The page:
Chandler: Budgeting 101
APRIL Budgeting 101: General tips for creating and sticking to a budget
This post is sponsored by BECU. All opinions are my own.
4 Things I’ve Learned About Budgeting
Ever since I can remember, I have been a saver. I had a ceramic piggy bank customized with my name that I would dump out and count weekly (though the number rarely changed). Outside of the occasional treat from the ice cream truck, I held on to my money like it was going out of style.
In addition to being a saver, I’ve always had the drive to be an entrepreneur. I started a business when I was seven with some friends called “Bead Babes”. We would make beaded jewelry and sell it to our friends at school, our moms, and some very kind neighbors. That really got me excited about earning and saving some extra cash! Bead Babes only lasted about a month, but a couple years later some friends and I started our own babysitting company. We all got CPR certified, put together pamphlets with our photos and information, then went door-to-door around the neighborhood advertising. We were determined to make money and the result was amazing. Babysitting brought in some cash until I was 16 and could finally get my first real job working retail at the mall. I still remember getting my first paycheck. I thought I’d hacked the system and was going to be rich in no time!
I went on to work many more jobs to put myself through college and then my husband through medical school. Each job taught me new skills, but all of them helped me better understand the concept of working hard to earn money, and more importantly, how to save that money. Here are four crucial things I have learned about budgeting…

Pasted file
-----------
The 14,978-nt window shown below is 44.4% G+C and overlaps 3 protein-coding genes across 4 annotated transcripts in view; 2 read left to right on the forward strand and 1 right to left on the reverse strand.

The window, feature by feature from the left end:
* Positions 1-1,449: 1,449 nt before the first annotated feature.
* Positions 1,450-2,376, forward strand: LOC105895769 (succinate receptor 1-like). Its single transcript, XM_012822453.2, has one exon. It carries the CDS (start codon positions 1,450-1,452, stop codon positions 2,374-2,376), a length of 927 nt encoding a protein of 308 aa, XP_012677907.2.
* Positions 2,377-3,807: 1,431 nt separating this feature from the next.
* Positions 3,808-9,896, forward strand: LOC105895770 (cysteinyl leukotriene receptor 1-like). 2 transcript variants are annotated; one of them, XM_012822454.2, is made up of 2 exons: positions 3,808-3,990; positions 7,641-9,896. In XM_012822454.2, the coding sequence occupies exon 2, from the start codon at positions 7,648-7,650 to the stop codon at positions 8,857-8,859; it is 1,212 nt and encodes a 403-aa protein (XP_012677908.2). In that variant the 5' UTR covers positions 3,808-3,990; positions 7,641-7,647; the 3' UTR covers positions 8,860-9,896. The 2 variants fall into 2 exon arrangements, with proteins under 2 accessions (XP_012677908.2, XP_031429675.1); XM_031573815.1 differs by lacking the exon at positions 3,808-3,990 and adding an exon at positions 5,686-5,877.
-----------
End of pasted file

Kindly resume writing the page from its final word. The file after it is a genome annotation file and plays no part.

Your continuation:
- Find Your Why
Budgeting can become difficult, overwhelming and downright disheartening. But, when you have your “why,” it helps you to remain focused on the bigger picture and allows you to more easily delay gratification. For me, the goal is to pay off Dan’s student loans.
So, while we love to travel and would love to go back to visit China, we instead chose to do a more affordable trip to Seattle in order to save a couple thousand dollars to put towards debt. Now, you’re probably rolling your eyes thinking “oh, what a sacrifice, you HAD to go to Seattle” because I’m eye rolling myself. I think a common misconception with budgeting is that you have to cut back on so much you can’t have fun, you can’t go out for dinner, and you can’t buy that dress, but it’s not like that at all. It’s more about figuring out what is most important to you, while still allowing yourself to enjoy life. Instead of going out to dinner, buying the dress, and seeing a movie all in one night, opt for a matinee, then go out for happy hour and you can still have a fabulous evening.
I’ve also found it’s much more useful to set bite-sized financial goals. For example, instead of saying, “I’m going to pay off $50,000 in student debt,” say, “I’m going to make a $5,000 payment on my student loans in six months”. By setting more attainable goals, we can reward ourselves for the progress being made, which helps to keep us on track.
Once you find your “why,” whether it is to pay off student debt, buy a house, send your child to private school, etc., it makes saving and staying on budget a much more meaningful task.
- Make More Meaningful Purchases
I’ve started focusing on making quality over quantity a priority. Now, don’t get me wrong, I love a good deal, but oftentimes people get so focused on the fact that something is on sale that they’re blinded by the reality that they don’t really love what it is that they’re purchasing. I budget a certain amount of money (using the via their app) to spend on shopping each month, so instead of heading to River Park Square and spending my allotted amount, I will browse each store, take pictures of the items I like and think about what I’m eyeing for a couple weeks. After that time, if I still can’t stop thinking about something, then I will head back to the store for it and often times at that point it’s gone on sale!